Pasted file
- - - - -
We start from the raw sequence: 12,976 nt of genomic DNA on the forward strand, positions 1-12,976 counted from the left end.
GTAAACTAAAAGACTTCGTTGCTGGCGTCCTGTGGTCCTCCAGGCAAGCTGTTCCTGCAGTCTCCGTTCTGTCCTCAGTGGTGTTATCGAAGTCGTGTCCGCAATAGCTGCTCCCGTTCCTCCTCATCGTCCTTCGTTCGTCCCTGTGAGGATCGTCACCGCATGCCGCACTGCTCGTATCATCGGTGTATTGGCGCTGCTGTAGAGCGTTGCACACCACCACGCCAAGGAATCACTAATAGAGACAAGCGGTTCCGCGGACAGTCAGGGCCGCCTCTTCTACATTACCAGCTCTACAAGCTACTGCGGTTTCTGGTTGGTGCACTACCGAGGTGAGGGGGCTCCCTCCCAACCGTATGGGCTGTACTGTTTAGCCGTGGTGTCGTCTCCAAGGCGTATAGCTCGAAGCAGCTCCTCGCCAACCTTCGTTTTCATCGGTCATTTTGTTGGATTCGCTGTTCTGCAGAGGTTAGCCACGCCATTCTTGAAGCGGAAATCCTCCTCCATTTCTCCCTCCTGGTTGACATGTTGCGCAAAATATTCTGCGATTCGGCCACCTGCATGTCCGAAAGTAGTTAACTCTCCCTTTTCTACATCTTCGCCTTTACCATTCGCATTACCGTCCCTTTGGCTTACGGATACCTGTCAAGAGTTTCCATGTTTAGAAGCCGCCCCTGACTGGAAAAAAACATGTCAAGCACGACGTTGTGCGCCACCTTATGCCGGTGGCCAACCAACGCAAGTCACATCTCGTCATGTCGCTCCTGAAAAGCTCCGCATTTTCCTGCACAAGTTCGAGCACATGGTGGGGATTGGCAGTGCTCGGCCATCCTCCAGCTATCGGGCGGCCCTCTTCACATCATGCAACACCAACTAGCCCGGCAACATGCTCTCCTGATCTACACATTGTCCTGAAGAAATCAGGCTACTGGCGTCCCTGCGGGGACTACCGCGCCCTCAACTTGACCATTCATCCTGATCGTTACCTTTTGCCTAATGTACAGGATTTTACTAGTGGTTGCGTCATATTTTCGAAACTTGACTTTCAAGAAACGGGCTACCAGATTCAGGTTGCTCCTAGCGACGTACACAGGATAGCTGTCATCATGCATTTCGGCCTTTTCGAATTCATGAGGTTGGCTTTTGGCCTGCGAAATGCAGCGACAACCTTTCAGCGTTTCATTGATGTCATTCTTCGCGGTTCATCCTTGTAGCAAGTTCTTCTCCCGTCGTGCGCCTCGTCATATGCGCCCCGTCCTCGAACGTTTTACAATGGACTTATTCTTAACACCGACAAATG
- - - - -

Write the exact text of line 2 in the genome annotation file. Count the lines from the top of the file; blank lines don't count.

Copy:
GTAAACTAAAAGACTTCGTTGCTGGCGTCCTGTGGTCCTCCAGGCAAGCTGTTCCTGCAGTCTCCGTTCTGTCCTCAGTGGTGTTATCGAAGTCGTGTCCGCAATAGCTGCTCCCGTTCCTCCTCATCGTCCTTCGTTCGTCCCTGTGAGGATCGTCACCGCATGCCGCACTGCTCGTATCATCGGTGTATTGGCGCTGCTGTAGAGCGTTGCACACCACCACGCCAAGGAATCACTAATAGAGACAAGCGGTTCCGCGGACAGTCAGGGCCGCCTCTTCTACATTACCAGCTCTACAAGCTACTGCGGTTTCTGGTTGGTGCACTACCGAGGTGAGGGGGCTCCCTCCCAACCGTATGGGCTGTACTGTTTAGCCGTGGTGTCGTCTCCAAGGCGTATAGCTCGAAGCAGCTCCTCGCCAACCTTCGTTTTCATCGGTCATTTTGTTGGATTCGCTGTTCTGCAGAGGTTAGCCACGCCATTCTTGAAGCGGAAATCCTCCTCCATTTCTCCCTCCTGGTTGACATGTTGCGCAAAATATTCTGCGATTCGGCCACCTGCATGTCCGAAAGTAGTTAACTCTCCCTTTTCTACATCTTCGCCTTTACCATTCGCATTACCGTCCCTTTGGCTTACGGATACCTGTCAAGAGTTTCCATGTTTAGAAGCCGCCCCTGACTGGAAAAAAACATGTCAAGCACGACGTTGTGCGCCACCTTATGCCGGTGGCCAACCAACGCAAGTCACATCTCGTCATGTCGCTCCTGAAAAGCTCCGCATTTTCCTGCACAAGTTCGAGCACATGGTGGGGATTGGCAGTGCTCGGCCATCCTCCAGCTATCGGGCGGCCCTCTTCACATCATGCAACACCAACTAGCCCGGCAACATGCTCTCCTGATCTACACATTGTCCTGAAGAAATCAGGCTACTGGCGTCCCTGCGGGGACTACCGCGCCCTCAACTTGACCATTCATCCTGATCGTTACCTTTTGCCTAATGTACAGGATTTTACTAGTGGTTGCGTCATATTTTCGAAACTTGACTTTCAAGAAACGGGCTACCAGATTCAGGTTGCTCCTAGCGACGTACACAGGATAGCTGTCATCATGCATTTCGGCCTTTTCGAATTCATGAGGTTGGCTTTTGGCCTGCGAAATGCAGCGACAACCTTTCAGCGTTTCATTGATGTCATTCTTCGCGGTTCATCCTTGTAGCAAGTTCTTCTCCCGTCGTGCGCCTCGTCATATGCGCCCCGTCCTCGAACGTTTTACAATGGACTTATTCTTAACACCGACAAATG